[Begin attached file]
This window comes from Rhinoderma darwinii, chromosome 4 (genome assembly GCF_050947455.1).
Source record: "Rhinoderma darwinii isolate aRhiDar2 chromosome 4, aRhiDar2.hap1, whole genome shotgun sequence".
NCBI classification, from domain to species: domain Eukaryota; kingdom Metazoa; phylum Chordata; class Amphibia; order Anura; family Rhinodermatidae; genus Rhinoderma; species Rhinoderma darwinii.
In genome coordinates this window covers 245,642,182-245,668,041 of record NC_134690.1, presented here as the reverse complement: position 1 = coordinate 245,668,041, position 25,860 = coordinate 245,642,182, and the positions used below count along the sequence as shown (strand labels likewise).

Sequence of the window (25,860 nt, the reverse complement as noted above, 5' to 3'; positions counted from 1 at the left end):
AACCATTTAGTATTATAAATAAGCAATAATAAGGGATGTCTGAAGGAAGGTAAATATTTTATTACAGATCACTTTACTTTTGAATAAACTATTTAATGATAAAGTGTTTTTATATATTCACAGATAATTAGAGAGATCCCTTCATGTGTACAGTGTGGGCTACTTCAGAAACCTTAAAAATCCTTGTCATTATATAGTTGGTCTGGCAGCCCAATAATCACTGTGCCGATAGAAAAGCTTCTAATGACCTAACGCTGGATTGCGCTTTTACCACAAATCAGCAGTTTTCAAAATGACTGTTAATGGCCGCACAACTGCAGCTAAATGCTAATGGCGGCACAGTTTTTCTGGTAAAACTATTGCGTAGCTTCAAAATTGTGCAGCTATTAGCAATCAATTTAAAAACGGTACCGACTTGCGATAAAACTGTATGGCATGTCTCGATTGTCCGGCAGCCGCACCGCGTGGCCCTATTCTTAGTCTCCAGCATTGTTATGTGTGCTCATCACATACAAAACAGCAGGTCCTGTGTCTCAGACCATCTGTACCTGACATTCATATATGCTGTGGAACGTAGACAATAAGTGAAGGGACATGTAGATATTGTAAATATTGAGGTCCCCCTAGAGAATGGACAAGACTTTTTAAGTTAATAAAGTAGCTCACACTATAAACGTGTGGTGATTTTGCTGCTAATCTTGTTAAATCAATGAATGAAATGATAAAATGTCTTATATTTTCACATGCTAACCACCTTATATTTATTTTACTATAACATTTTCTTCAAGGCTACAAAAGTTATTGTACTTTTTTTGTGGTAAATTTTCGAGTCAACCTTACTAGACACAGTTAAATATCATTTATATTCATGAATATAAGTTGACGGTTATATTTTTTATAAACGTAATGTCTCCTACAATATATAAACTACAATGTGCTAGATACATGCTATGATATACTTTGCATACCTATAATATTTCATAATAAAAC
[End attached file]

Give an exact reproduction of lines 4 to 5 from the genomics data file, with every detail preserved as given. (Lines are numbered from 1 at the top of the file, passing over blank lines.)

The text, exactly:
In genome coordinates this window covers 245,642,182-245,668,041 of record NC_134690.1, presented here as the reverse complement: position 1 = coordinate 245,668,041, position 25,860 = coordinate 245,642,182, and the positions used below count along the sequence as shown (strand labels likewise).

Sequence of the window (25,860 nt, the reverse complement as noted above, 5' to 3'; positions counted from 1 at the left end):